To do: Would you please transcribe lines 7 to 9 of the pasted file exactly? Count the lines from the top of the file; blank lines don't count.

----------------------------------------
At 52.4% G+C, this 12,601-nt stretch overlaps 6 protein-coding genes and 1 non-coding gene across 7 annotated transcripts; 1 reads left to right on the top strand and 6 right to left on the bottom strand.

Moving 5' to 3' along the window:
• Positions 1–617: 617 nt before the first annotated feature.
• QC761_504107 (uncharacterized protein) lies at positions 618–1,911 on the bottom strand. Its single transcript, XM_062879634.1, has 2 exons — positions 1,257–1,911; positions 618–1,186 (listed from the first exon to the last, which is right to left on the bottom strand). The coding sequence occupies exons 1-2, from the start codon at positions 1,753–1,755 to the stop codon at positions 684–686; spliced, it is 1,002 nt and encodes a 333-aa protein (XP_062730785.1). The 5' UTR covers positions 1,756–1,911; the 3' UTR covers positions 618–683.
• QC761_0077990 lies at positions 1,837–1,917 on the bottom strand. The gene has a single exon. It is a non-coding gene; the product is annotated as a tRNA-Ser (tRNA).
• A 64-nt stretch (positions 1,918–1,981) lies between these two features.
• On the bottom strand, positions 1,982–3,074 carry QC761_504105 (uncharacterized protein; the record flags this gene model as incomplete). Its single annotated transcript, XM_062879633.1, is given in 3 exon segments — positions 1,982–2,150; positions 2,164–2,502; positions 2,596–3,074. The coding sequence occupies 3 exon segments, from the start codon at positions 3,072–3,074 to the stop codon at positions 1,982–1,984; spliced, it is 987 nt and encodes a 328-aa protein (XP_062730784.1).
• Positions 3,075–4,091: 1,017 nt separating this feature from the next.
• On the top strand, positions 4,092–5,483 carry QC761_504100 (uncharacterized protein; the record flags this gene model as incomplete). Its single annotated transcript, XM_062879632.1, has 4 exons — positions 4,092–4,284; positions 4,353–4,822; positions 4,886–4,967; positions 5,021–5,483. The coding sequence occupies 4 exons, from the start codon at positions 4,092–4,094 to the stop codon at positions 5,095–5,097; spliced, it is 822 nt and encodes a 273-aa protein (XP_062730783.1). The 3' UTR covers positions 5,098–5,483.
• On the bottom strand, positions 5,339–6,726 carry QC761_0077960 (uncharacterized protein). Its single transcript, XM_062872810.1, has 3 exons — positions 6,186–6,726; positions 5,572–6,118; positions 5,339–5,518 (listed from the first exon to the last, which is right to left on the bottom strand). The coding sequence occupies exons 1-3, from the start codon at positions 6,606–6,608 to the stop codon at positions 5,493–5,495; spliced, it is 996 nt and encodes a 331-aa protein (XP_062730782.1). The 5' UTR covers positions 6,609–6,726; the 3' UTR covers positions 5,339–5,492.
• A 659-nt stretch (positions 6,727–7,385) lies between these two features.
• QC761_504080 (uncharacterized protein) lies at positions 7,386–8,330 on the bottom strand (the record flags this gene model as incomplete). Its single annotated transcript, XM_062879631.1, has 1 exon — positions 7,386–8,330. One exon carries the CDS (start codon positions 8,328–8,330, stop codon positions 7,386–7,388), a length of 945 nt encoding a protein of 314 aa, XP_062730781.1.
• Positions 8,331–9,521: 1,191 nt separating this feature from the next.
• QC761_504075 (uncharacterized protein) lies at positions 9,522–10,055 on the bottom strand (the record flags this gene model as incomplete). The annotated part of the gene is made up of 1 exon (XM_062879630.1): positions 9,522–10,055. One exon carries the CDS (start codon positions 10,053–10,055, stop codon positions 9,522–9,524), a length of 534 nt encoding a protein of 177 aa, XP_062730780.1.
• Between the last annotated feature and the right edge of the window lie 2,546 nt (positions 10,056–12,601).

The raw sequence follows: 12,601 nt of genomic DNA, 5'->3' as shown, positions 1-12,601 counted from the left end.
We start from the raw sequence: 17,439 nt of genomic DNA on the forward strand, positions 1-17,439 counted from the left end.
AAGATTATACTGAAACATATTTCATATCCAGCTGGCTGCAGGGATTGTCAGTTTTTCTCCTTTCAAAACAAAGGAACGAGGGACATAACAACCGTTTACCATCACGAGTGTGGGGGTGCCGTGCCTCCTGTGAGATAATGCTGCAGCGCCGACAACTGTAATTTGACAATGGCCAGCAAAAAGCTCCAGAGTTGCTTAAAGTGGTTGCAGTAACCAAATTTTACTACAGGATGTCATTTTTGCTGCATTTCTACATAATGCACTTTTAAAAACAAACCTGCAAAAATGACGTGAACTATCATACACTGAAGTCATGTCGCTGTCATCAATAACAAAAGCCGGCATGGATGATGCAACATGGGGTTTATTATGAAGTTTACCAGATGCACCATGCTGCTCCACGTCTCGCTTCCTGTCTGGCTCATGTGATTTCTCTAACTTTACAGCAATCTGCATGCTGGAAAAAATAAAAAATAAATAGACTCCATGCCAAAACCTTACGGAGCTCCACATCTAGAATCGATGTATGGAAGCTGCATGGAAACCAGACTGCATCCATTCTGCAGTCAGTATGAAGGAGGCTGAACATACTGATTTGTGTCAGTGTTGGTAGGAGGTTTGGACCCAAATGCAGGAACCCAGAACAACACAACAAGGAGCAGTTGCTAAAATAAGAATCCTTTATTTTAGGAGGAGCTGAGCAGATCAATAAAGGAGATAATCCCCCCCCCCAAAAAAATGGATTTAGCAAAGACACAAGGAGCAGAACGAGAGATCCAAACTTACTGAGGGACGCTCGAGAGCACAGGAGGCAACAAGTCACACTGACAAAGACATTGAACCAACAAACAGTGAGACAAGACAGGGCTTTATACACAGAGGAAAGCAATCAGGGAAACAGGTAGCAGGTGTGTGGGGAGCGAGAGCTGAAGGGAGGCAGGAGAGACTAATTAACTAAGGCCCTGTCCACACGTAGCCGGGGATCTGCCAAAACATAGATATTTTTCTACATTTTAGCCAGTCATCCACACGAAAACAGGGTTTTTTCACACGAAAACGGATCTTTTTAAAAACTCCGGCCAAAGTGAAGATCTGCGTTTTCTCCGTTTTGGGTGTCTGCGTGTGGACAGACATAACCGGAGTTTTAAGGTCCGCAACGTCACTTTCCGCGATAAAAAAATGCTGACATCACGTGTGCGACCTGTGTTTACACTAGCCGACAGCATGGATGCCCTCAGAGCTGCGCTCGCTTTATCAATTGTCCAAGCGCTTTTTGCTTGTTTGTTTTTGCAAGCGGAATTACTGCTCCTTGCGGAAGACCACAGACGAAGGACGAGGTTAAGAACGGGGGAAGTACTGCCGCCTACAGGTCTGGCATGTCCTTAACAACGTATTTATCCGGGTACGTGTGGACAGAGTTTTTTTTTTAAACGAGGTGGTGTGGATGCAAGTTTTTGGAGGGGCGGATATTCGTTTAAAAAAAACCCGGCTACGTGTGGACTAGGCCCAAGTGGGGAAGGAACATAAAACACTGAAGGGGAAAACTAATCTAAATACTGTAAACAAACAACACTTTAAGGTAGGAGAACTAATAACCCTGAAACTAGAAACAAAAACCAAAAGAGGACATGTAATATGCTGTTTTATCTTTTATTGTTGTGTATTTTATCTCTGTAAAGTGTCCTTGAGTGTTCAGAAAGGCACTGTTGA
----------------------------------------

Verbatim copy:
• On the bottom strand, positions 1,982–3,074 carry QC761_504105 (uncharacterized protein; the record flags this gene model as incomplete). Its single annotated transcript, XM_062879633.1, is given in 3 exon segments — positions 1,982–2,150; positions 2,164–2,502; positions 2,596–3,074. The coding sequence occupies 3 exon segments, from the start codon at positions 3,072–3,074 to the stop codon at positions 1,982–1,984; spliced, it is 987 nt and encodes a 328-aa protein (XP_062730784.1).
• Positions 3,075–4,091: 1,017 nt separating this feature from the next.
• On the top strand, positions 4,092–5,483 carry QC761_504100 (uncharacterized protein; the record flags this gene model as incomplete). Its single annotated transcript, XM_062879632.1, has 4 exons — positions 4,092–4,284; positions 4,353–4,822; positions 4,886–4,967; positions 5,021–5,483. The coding sequence occupies 4 exons, from the start codon at positions 4,092–4,094 to the stop codon at positions 5,095–5,097; spliced, it is 822 nt and encodes a 273-aa protein (XP_062730783.1). The 3' UTR covers positions 5,098–5,483.